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Caramel Corn:

1/2 cup (110 grams) popcorn kernels or about 10 cups (2.4 liters) of popped corn

1 1/2 cups (300 grams) granulated white sugar

1/2 cup (105 grams) firmly packed light brown sugar

1/2 cup (120 ml) light corn syrup

1/2 cup (120 ml) water

4 tablespoons (55 grams) butter

1 teaspoon baking soda

1 1/2 teaspoons kosher salt (or to taste)

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Caramel Corn: Have ready a large baking sheet that has been lightly buttered or sprayed with a non stick cooking spray.

Place the popped corn in a large bowl that has been lightly buttered or sprayed with a non stick cooking spray.

In a large heavy bottomed saucepan, stir together the sugars, corn syrup, water, and butter. Place the saucepan over medium heat and bring to a boil, stirring occasionally. Once the mixture boils, cover, and boil for about one to two minutes. (This allows steam to form which then condenses and washes off any sugar crystals that have attached themselves to the sides of the saucepan.) Uncover the saucepan and clamp a candy thermometer to the side of the saucepan. Boil the mixture over medium-high heat, stirring occasionally with a wooden spoon, until the temperature reaches the hard crack stage, 300 degrees F (149 degrees C). (Brush down the sides of the pan, with a heatproof pastry brush that has been dipped in warm water, to remove any sugar crystals that may have formed on the sides of the saucepan.)

Then remove the saucepan from the heat and carefully stir in the baking soda. (The caramel will foam up when you add the baking soda so be very careful.) Pour the caramel over the popcorn and toss well to evenly coat all the popcorn (use two heatproof spatulas or wooden spoons that have been lightly buttered or sprayed with a non stick spray). While the popcorn is still warm, sprinkle with the salt. Spread the caramel popcorn onto your baking sheet and separate into bite-sized pieces. Cool completely and then store in an airtight container, at room temperature, for up to a week.

Makes about 8 servings. Preparation time 1 hour.


This Caramel Corn really needs a warning label as eating one handful is just about impossible. It's made by taking freshly popped corn and coating it with caramel. It's wonderfully sweet with a delightful crunch. There is an ongoing debate about whether you pronounce this delicious candy "car-muhl" or "cara-mel", but I'll leave that up to you to decide. But what I will say is that you may want to make several batches as your friends and family would appreciate a bag or two.

There are a few things to keep in mind when making Caramel Corn. For one thing, like all candy, it should never be made on a humid day, unless you have adequate air conditioning. Use a heavy bottomed saucepan so the caramel will not scorch under high temperatures. Be sure to use a wooden spoon to stir the syrup as the sugar crystals will not stick to wood as easily as they will to metal. And buy a good digital or mercury candy thermometer with a metal clip so you can fasten it to the side of the pan. When using a mercury candy thermometer make sure the bulb of the thermometer does not rest on the bottom of the pan as this can cause an inaccurate temperature reading. It is also important to read the temperature at eye level and you may have to wipe the steam off the thermometer first in order to read the numbers. Another thing about mercury candy thermometers are that they are fragile so after each use place in hot water (not cold) to dissolve the sugar coating. Never place a hot thermometer into cold water as this can cause it to break. And be sure to store your thermometer away from other kitchen utensils so it won't get banged around. Lastly, cleaning the saucepan can be a problem. The best way to remove all that hard caramelized sugar is to fill the saucepan with water and bring it to a boil. Turn off the heat and let it sit until the sugar dissolves.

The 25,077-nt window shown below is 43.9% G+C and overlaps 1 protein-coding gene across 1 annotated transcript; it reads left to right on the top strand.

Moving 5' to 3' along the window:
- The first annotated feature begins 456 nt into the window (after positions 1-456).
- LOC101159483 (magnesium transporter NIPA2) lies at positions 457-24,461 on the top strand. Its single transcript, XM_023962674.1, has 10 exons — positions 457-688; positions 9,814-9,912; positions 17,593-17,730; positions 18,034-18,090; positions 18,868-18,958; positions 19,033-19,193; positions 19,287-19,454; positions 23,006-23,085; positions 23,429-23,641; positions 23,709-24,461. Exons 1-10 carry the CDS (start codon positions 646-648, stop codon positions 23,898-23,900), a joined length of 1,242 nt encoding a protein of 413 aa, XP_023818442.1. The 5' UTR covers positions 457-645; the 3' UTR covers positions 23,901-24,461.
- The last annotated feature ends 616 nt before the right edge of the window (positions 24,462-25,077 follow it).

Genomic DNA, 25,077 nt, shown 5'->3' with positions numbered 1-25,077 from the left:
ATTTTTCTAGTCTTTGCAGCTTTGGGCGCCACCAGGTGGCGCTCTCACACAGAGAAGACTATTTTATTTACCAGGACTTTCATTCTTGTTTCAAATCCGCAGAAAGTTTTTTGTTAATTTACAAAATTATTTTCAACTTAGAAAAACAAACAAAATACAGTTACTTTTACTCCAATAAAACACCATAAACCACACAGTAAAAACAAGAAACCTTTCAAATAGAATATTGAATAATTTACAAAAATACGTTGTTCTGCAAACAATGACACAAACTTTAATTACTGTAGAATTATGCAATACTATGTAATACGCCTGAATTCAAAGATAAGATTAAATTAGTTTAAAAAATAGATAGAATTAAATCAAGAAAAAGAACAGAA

Before you begin making caramel corn, make sure you are familiar with the recipe and have all your ingredients measured and within easy reach. That means having the baking soda and salt at your side so when the caramel reaches the hard crack stage (if placed in water you will have stiff, firm threads) (300 degrees F) (149 degrees C) you can immediately stir these two ingredients (salt adds flavor, baking soda aids browning and gives the caramel a lighter texture) into the caramel. Be very careful as the caramel will foam up when you stir in the baking soda. It is a good idea to have a bowl of ice water nearby in case you accidentally burn yourself. Then pour the hot caramel over the popped corn and toss, with two wooden spoons or forks, making sure all the popped corn is coated with the caramel. The caramel corn will be in large clumps so spread the caramel corn onto a large sheet of aluminum foil. Then, while the caramel corn is still hot, separate it into bite-sized pieces, with two forks or by wearing heatproof gloves. Cool completely and then the caramel corn can be stored in an airtight container, at room temperature, for at least a week.